Since we were so productive today and the hospital is so new, it looks like we will press on to Bo tomorrow, a day ahead of schedule. I am really enjoying seeing this country after having read so much about its history after the last trip. Of course the movie Blood Diamond was set here, but the books ‘A Long Way Gone’ and ‘Blood Diamonds’ tell a gripping account of the events from two very different on-the-ground viewpoints. I highly recommend both to anyone interested in West Africa’s recent, volatile history.
One other quick thing – on this trip, we’ve been able to purchase SIM cards for our iphones (unlocked) and computer internet ‘sticks’ and thus virtually have internet access 24/7! It’s amazing the advances in technology over the past couple of years. The speed is not bad though still comparatively slow, but being able to keep up with email during the trip is an enormous blessing. I also am available to Alisha by phone at anytime if she needs me back home. I am convinced that the cell phone (and now phone internet) system of pay as you go is so much better than the proprietary jumbled mess we have to put up with back in the U.S. To remain neutral, I won’t mention AT&T’s name specifically. Ha!

Day Two (Feb 4)
Today, we went back to the Makeni site to finalize our observations there. By noon, each of the disciplines had seen enough, so we pulled out of town a day earlier than expected. The ride to Bo was 4 hours, heading back west towards Freetown for an hour and a half before turning south to Bo. Fortunately, the roads were nice so we didn’t have to battle the usual potholes. It was pretty warm still, in large part because the air conditioner in the car we were driving in stopped working on the first day. It was interesting to see the country side – similar to Uganda but not lush since it’s the dry season. One big difference though is that the landscape is riddled with palm trees of every size and shape. It really is beautiful, and looks very much like what you would think the jungles of Africa look like.


The palm trees were so beautiful, even though the countryside was pretty dry. Sierra Leone gets a ton of rain during the wet season - the wettest time of year (June-Oct) gets close to 30 inches of rain per month!

Hearing from Pastor Moses in the car much of the way was a real treat. His on-the-ground account of the war was so interested. Though he had a couple of close calls, thankfully he and his family all survived without being tracked down by the rebel group who were torturing and killing any and everyone in their path. More about Pastor Moses later in the trip.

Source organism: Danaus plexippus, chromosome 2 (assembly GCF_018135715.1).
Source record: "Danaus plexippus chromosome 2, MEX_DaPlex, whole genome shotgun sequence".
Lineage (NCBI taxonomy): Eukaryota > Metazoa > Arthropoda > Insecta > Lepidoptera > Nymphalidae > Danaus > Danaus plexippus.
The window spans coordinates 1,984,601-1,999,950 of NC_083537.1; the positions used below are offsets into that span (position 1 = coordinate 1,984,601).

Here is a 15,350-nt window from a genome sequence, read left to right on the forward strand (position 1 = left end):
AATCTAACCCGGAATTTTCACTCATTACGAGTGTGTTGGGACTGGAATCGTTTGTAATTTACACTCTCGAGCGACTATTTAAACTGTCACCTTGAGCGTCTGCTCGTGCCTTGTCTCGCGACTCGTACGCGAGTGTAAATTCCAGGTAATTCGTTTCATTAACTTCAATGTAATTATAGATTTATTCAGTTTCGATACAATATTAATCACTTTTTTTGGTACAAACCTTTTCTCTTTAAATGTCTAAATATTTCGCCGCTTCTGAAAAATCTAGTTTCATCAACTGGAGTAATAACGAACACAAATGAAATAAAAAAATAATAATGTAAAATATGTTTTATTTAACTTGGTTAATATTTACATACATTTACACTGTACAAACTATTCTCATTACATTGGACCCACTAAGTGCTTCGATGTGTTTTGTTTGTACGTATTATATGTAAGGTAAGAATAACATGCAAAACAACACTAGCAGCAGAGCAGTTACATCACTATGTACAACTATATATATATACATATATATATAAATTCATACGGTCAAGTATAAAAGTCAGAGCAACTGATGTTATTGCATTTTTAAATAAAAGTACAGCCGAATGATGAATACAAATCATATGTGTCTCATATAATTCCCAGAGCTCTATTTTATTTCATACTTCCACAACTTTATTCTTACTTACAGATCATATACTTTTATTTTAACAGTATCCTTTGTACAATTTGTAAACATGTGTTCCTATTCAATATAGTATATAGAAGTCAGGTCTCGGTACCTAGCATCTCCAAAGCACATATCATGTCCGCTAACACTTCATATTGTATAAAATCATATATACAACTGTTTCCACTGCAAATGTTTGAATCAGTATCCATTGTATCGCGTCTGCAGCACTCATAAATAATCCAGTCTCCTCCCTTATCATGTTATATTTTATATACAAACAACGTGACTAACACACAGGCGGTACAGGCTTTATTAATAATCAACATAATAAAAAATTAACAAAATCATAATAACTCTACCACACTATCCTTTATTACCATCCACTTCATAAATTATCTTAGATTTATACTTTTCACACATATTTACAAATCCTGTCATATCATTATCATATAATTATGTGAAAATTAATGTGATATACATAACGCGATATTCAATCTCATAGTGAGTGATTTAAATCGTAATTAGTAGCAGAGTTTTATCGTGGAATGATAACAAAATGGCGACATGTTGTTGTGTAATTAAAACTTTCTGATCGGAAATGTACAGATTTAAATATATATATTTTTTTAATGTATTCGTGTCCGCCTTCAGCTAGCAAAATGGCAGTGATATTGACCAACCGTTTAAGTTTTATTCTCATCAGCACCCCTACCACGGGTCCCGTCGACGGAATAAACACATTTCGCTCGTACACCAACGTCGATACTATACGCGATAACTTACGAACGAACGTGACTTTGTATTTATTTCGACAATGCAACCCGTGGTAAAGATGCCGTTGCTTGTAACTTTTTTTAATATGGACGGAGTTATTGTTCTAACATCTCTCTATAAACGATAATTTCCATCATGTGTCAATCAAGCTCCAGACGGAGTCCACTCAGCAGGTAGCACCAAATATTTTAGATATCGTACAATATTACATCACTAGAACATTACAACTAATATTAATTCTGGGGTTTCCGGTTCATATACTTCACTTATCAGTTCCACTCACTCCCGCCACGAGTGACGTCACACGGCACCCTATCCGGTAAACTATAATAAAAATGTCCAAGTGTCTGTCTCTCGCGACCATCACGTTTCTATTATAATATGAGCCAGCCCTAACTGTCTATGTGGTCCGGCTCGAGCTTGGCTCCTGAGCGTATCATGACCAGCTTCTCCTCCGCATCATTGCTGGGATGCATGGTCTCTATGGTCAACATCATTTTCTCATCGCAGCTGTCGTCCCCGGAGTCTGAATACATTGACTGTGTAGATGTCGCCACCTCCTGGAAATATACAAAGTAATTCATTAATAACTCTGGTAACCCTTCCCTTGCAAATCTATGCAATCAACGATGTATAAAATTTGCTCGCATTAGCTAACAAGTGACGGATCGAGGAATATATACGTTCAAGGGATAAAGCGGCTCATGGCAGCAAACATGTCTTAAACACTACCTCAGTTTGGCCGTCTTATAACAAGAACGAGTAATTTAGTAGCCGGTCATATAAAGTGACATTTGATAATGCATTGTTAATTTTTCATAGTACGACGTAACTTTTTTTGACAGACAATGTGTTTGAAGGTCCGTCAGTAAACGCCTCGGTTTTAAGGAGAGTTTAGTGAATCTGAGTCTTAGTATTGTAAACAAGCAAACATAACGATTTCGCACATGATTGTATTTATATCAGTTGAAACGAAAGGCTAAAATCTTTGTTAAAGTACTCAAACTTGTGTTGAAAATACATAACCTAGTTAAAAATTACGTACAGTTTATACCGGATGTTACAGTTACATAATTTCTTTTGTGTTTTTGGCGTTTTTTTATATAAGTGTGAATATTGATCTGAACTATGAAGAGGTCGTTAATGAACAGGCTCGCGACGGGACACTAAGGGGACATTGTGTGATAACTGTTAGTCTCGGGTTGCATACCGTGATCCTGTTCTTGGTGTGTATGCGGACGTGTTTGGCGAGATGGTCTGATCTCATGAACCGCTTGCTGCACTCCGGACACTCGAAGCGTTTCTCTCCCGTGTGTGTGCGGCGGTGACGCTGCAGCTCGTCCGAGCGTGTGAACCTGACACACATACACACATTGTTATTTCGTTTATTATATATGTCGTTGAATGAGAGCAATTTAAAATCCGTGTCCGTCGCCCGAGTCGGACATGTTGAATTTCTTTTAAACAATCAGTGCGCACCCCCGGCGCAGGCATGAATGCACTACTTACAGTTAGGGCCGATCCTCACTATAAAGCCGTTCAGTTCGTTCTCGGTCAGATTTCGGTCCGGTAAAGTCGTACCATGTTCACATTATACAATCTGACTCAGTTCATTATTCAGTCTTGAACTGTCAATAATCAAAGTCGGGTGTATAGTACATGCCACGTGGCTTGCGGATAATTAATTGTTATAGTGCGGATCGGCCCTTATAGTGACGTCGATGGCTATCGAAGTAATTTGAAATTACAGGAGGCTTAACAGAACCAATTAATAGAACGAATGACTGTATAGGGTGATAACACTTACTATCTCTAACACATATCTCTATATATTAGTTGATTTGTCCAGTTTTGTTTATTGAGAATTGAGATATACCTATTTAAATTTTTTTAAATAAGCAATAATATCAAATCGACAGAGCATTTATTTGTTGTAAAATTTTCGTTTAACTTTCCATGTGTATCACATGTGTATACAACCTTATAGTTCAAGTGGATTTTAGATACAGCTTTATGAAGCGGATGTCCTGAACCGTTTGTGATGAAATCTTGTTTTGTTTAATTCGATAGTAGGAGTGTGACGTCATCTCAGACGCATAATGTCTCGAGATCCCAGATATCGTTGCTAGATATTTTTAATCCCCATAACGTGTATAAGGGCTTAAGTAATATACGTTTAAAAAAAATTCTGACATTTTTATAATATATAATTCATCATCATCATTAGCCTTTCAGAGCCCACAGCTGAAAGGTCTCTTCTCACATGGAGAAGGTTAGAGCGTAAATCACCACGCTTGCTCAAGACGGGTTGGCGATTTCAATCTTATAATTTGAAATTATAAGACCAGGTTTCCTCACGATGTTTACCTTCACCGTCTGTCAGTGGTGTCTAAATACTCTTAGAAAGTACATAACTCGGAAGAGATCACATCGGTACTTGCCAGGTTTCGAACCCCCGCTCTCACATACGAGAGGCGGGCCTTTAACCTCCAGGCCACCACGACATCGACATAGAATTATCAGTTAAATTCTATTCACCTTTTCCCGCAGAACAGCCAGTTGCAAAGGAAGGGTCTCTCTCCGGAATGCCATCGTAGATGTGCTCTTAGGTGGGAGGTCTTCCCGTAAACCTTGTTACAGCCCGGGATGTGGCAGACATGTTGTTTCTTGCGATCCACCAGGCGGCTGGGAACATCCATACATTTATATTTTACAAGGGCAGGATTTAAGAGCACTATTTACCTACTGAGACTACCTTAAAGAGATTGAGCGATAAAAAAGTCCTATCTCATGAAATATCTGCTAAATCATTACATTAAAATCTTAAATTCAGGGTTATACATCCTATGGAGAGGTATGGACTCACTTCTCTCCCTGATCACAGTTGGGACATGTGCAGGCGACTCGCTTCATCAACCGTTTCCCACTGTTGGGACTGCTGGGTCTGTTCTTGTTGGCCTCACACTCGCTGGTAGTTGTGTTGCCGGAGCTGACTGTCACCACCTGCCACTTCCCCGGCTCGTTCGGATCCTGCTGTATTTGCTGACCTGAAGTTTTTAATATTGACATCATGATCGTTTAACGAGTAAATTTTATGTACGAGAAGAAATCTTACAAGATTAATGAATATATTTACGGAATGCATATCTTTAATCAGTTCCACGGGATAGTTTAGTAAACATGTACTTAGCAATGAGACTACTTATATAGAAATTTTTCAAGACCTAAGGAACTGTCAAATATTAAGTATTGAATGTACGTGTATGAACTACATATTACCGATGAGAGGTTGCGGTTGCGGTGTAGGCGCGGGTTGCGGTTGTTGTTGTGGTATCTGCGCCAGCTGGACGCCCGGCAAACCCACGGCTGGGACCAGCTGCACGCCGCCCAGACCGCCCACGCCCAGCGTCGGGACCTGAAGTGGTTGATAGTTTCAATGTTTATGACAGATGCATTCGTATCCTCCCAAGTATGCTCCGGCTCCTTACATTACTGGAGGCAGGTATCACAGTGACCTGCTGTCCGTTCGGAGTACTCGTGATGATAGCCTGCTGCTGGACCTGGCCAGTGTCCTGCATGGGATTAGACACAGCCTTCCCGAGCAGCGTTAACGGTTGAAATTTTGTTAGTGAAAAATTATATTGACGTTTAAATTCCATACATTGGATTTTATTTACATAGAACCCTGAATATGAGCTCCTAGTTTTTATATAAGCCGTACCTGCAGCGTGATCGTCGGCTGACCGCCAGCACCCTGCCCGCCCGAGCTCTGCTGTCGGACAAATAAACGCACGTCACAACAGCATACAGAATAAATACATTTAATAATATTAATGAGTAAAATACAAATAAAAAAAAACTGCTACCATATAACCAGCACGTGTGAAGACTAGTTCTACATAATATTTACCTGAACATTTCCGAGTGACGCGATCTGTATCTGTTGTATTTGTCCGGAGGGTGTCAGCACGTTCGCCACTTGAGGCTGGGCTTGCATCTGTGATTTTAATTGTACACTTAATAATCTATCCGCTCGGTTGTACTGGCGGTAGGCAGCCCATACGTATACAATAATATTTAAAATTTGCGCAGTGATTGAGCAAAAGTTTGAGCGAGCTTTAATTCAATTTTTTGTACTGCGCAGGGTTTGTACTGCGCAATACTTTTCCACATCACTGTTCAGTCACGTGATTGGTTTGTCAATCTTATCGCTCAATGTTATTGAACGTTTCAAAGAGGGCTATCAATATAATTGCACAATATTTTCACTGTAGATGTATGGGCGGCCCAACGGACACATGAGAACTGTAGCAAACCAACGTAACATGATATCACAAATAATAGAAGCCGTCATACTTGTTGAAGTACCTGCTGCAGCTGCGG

Mark Palmer, our Mercy Ships' host, and Pastor Moses, who also works with Mercy Ships on the ground. These guys traveled with us and were a lot of fun to have around. We joked that they were like an old married couple because they liked to give each other a hard time.

We arrived in Bo around 5pm and got checked into our rooms. In some rooms, the beds were bigger than a king size, so to save money and stick together at one hotel, some of us decided to share a room and the large bed in it. I shared with John, the other EMI staff member who came on this trip.
The team this time consists of: me; John Agee, another EMI project leader and civil engineer; intern Ross Yeager, a just graduated electrical engineering student from Colorado Springs; Austin Hewitt, a civil engineer who came on the trip in September as well (it’s a huge blessing to have someone come back this time to help with continuity in our work); Aaron Koonsman, a civil engineer from New York; Bill Baldwin, an electrical engineer with 30+ years experience; and Ruedi Tobler, another electrical engineer with 30+ years experience as well as many EMI trips under his belt and numerous trips to Africa, including living in West Africa for 3 years at one point in his career. It’s a great team and they made quick work of the hospital in Makeni. The next 4 days will be the meat of the trip as we assess the two larger hospitals.


No trip to Africa is complete without a picture with the local kids around all clammoring for your attention. One thing is universal in Africa, regardless of which country you're in: African children love having their picture taken!